TheHumanFactor

I do enjoy a good mystery. And spy novels—what’s not to love?  So when Graham Greene’s The Human Factor popped up as the book of choice for my book club, I sensed a winner right from the start. I was right; thought not, necessarily, for the reasons originally imagined . . .

When we first meet Maurice Castle, he’s little more than an average Joe. He puts in his hours at the office, and goes home to his wife and (step-) son each night. He loves his dog. He watches the clock and counts the days ‘til retirement.

Obviously, he’s one of us, right?

Well, not exactly—unless one of us happens to be a spy. You see, Castle is a former British diplomat working the African section of the foreign office. It’s something of a humdrum existence really, until there’s a suspected mole in his department. That’s when things begin to heat up.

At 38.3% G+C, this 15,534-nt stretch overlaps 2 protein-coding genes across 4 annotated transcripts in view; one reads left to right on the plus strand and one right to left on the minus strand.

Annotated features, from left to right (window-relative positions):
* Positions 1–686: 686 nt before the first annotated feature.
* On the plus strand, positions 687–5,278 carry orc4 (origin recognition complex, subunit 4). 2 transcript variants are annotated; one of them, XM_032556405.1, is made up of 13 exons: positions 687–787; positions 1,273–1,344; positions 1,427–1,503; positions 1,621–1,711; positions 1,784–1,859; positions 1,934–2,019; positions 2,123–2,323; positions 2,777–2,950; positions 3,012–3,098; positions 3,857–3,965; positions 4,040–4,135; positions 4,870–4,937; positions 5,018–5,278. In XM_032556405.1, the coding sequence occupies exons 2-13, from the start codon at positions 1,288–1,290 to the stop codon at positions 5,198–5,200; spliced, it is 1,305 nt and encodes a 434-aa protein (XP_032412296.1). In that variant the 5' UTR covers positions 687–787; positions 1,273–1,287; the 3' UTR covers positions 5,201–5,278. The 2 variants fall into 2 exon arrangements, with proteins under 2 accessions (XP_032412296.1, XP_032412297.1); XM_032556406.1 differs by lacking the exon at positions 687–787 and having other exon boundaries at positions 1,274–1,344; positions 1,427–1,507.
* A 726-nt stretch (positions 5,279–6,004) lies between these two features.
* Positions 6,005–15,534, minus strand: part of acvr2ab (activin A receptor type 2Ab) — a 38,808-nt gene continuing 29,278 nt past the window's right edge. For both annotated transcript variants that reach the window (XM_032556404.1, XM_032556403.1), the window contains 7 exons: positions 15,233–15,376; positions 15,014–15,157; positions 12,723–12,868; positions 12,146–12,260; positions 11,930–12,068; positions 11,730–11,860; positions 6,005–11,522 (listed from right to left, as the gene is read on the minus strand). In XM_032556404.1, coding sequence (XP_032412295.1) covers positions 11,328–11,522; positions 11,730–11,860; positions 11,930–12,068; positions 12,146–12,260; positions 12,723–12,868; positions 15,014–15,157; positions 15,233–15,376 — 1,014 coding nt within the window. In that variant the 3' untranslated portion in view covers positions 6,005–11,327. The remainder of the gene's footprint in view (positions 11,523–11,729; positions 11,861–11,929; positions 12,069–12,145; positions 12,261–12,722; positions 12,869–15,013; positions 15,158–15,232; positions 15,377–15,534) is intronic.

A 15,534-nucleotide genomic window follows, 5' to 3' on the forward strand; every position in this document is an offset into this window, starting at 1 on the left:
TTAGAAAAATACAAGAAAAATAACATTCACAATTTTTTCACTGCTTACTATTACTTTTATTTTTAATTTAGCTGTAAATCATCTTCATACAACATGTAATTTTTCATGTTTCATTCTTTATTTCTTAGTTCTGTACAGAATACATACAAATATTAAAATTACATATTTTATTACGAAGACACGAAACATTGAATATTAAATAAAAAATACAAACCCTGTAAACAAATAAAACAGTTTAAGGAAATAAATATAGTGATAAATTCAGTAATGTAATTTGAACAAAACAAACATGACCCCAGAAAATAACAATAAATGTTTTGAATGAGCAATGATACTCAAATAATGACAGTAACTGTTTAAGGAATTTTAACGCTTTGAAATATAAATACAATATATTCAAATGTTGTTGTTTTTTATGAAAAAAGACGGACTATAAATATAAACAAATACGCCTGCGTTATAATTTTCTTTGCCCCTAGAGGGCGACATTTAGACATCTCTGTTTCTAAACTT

Even then, the intrigue is not about flashy cars and cool gadgets; it’s about personal threats and vulnerability, loyalties and a moralities; it’s about the human factor of the spy game.

And Greene should know. During World War II, he was recruited to M15 (Britain’s secret service); he served in Sierra Leone. And Berkhamsted, where Castle makes his home? It was Greene’s home, too.  

Makes you wonder if it hit a little too close to home; if maybe he thought it one story he couldn’t do justice. After all, Greene considered the novel something of curse–‘a dead albatross’ he called it–and considered not publishing it at all. I, for one, am glad he didn’t give in to that line of thinking. Apparently, I’m not alone. Upon publication (1976) it stayed 6 months on the New York Times bestsellers list.

Sure, the setting is outdated (it takes place during the Cold War); but the storyline is classic. So if you’re looking for something of a psychological thriller . . . for a well-written spy novel . . . for a book hard to put down, even when you want to look away . . . you might want to give Graham Greene’s The Human Factor a try.